Focus on US marines in Darwin; testing times ahead; Brexit tensions. By Hamish McDonald.

Trump’s presidency begins with a bang not a whimper

Indonesian military chief General Gatot Nurmantyo inspecting his special troops.
Indonesian military chief General Gatot Nurmantyo inspecting his special troops.

Donald J. Trump (@realDonaldTrump) nixed TPP first day at Oval Office, teaching @ShinzoAbe and @MalcolmTurnbull it’s America First from now on. Next the Chinese trade cheats and island grabbers! MAGA!

We made that up of course, but as this is now the era of “alternative facts” proclaimed from the White House, why not? Contrary to hopes the new United States president will abandon his finger-pointing campaign rhetoric once in office, Donald Trump has doubled down on it.

A sinister inauguration speech. Whining against evidence crowds were not the biggest ever. A rant at the CIA against the media. US aid banned for groups offering abortion counselling. Go-ahead for the Keystone XL pipeline stopped by Barack Obama. Attack on Obama’s affordable healthcare act. A start on “the wall” with Mexico, refugee intakes suspended. No disclosure of tax returns, and retained ownership of the Trump Organisation.

And so the Trump administration got into its first week. For the Australian government, the embarrassment has been served up early. The Trans-Pacific Partnership withdrawal removes the intelligent, constructive leg of the US “pivot” to Asia that Australia − as with Japan, Singapore and other US allies – has supported and painstakingly negotiated against those who saw it as favouring corporate America. 

Steve Ciobo, Turnbull’s trade minister, argues the parrot is not dead, just resting. The remaining 11 signatories could readjust TPP clauses to keep it alive. His idea of substituting China for the US is just silly: the TPP explicitly bans the bias for state-owned enterprises that is a cornerstone of Xi Jinping’s new communism. Xi can meanwhile make the running, as he did at Davos, by talking up open trade, regardless of what his officials do behind the borders.

1 . Top End in hot seat

Those US marines in Darwin, meanwhile, look a troublesome presence rather than a reassurance, after Trump’s pick for secretary of state told a senate committee hearing: “We’re going to have to send China a clear signal that, first, the island-building stops and, second, your access to those islands is also not going to be allowed.”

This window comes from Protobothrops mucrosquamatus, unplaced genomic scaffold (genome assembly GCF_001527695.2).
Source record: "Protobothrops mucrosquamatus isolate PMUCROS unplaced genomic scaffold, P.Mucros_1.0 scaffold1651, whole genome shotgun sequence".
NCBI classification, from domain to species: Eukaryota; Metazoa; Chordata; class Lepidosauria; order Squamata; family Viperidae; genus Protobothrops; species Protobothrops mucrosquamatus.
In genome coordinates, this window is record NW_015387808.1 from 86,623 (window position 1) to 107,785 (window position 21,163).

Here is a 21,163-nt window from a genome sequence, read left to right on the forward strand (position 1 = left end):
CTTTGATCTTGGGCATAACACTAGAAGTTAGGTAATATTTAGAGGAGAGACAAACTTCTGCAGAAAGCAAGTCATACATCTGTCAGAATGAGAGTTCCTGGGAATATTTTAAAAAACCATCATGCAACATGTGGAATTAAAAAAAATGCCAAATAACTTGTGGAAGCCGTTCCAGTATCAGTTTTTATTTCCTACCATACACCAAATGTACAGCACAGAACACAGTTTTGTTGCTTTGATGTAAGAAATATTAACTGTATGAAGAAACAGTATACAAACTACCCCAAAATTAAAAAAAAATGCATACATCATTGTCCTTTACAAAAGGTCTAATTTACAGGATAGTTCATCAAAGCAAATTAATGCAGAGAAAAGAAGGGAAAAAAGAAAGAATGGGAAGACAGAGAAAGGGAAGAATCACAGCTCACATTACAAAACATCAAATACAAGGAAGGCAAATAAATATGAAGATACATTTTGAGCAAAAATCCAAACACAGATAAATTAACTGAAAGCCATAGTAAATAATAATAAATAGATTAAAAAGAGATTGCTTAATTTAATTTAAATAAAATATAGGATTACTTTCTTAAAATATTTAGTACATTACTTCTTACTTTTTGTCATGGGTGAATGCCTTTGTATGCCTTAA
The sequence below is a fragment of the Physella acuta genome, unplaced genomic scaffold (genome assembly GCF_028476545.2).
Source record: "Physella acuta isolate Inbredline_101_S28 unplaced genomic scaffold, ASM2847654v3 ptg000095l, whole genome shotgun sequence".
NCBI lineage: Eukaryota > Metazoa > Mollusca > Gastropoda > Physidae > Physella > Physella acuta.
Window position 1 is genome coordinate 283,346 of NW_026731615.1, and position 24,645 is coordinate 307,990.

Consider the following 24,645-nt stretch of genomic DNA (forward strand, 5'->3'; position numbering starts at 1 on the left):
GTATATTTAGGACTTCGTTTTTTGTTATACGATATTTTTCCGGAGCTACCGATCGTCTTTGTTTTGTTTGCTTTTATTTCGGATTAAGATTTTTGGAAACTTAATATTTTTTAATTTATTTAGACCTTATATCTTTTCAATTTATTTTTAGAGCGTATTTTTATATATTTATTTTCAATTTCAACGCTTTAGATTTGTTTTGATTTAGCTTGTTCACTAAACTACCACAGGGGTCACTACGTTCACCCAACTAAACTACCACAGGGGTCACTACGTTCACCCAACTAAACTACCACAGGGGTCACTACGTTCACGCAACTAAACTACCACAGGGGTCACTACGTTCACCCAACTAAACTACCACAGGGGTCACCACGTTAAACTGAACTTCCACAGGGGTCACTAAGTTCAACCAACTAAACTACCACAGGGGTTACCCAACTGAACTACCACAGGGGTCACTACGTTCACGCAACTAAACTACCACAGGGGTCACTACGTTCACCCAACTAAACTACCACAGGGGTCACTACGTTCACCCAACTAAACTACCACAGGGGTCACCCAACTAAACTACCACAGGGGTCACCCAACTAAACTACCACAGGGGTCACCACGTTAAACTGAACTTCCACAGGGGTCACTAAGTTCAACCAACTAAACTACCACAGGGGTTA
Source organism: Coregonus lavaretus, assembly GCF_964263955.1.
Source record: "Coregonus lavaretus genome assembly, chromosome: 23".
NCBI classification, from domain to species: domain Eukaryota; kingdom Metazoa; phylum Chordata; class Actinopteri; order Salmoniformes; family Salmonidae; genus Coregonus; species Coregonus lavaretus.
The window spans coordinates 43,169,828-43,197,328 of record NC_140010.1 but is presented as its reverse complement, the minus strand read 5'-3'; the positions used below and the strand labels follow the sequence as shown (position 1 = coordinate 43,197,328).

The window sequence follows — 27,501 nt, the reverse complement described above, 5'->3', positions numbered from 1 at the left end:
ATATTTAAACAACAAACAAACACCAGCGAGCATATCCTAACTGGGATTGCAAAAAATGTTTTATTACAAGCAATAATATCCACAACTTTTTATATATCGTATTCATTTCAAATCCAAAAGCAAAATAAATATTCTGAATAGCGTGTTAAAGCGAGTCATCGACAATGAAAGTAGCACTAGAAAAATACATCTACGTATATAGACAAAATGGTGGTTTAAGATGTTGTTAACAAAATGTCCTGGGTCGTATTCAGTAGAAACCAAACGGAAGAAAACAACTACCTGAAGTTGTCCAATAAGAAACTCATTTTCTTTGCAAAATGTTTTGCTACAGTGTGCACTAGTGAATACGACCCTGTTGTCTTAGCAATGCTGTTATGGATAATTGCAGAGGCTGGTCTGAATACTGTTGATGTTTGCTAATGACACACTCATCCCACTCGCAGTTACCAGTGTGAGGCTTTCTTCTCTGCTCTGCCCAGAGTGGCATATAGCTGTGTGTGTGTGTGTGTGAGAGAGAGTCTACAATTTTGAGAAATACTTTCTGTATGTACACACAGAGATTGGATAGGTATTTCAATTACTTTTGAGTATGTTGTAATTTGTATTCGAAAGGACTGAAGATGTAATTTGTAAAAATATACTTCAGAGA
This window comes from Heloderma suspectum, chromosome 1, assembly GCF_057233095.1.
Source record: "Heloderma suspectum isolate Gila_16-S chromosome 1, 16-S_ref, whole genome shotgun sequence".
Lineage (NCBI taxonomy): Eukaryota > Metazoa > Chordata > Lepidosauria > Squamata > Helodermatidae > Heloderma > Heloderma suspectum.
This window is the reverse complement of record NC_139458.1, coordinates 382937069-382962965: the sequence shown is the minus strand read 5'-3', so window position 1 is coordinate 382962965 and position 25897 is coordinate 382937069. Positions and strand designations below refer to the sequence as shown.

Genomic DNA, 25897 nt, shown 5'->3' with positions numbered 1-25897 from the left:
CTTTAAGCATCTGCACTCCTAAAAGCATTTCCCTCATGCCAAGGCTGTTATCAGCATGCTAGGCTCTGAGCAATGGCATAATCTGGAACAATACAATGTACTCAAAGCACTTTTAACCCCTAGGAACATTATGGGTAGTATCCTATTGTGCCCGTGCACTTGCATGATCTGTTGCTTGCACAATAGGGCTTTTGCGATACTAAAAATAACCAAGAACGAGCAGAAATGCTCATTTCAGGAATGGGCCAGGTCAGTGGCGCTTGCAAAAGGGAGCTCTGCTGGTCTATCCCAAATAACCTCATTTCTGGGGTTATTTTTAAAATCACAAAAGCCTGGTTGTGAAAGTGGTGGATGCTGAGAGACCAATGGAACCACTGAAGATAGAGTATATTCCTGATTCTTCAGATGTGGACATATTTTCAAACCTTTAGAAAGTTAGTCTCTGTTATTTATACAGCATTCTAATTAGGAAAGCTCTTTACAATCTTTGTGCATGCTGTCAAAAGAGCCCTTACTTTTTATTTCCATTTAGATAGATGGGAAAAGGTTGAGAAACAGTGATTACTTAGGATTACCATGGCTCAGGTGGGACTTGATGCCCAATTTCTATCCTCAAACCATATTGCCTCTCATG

The message was reaffirmed this week by new White House spokesman Sean Spicer, he of the ill-fitting suit and facts, when asked about Rex Tillerson’s comment. “The US is going to make sure that we protect our interests there,” Spicer said. “It’s a question of, if those islands are in fact in international waters and not part of China proper, then yeah, we’re going to make sure that we defend international territories from being taken over by one country.”

At 3875 kilometres from the South China Sea, the US marine battle-group in Darwin will be among the handiest troops for such a foolhardy exercise. We can expect Trump to demand more access for US forces, especially as Turnbull’s hopes of resettling Nauru–Manus refugees in America give Trump the leverage for one of his hallmark “deals”. Home-porting a US carrier group? Basing B-1 bombers at RAAF Base Tindal?

2 . Times of trouble

The new US defence secretary, the cerebral former marine general James Mattis known variously as “Mad Dog” and the “Warrior Monk”, has emerged the main hope of restraint in the Trump administration.

His first moves have been to assure European allies that Trump’s tweets about “obsolete” NATO don’t mean anything. How this fits with Trump’s readiness to make deals with Vladimir Putin remains to be seen. Tillerson is compromised by his previous deals with Moscow while heading ExxonMobil. New national security adviser Michael Flynn was ringing up the Russian ambassador the day Obama expelled 35 Russian diplomats for alleged cyber interference in the elections.

Testing times coming up. The United Nations Security Council censure of Israeli settlements in the West Bank, outgoing secretary of state John Kerry’s admonitions and the Paris meeting in mid-January looked like farewells to the two-state solution. Benjamin Netanyahu is an early visitor to the White House next month, expecting a blind eye to the creeping annexation of Palestinian lands and hoping for confirmation of Trump’s promised shift of the US embassy from Tel Aviv to Jerusalem.